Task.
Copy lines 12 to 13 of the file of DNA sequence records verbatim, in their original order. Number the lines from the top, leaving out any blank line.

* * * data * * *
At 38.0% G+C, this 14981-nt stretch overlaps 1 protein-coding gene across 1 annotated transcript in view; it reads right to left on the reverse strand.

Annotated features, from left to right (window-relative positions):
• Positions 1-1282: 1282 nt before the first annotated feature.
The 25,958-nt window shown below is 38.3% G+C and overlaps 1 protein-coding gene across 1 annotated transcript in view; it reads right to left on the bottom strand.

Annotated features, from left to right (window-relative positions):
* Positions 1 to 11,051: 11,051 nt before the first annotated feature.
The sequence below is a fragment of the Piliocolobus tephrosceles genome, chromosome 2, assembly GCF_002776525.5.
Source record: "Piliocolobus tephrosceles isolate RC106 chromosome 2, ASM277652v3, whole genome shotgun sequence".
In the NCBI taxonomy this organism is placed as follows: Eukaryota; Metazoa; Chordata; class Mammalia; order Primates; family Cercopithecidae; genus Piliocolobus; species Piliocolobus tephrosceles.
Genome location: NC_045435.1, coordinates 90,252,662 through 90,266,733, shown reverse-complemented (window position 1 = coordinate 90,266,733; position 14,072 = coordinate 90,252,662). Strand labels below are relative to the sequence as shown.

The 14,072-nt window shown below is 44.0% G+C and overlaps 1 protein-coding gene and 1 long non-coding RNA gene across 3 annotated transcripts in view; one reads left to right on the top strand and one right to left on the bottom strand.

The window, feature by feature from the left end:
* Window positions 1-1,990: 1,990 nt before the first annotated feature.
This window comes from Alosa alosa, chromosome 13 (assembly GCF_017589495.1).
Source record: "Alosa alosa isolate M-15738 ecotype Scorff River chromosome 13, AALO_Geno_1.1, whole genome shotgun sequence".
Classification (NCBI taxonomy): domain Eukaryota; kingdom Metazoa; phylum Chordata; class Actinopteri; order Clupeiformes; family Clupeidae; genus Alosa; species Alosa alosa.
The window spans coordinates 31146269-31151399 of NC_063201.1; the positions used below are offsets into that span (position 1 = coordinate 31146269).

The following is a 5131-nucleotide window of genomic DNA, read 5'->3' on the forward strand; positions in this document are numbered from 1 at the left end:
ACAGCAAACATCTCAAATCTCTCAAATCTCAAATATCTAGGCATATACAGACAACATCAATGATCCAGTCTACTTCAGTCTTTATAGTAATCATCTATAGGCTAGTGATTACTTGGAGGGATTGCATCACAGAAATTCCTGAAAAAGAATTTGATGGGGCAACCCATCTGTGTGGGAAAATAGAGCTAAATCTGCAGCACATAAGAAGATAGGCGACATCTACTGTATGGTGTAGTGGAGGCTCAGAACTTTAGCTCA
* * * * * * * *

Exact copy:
The window, feature by feature from the left end:
* Window positions 1-1,990: 1,990 nt before the first annotated feature.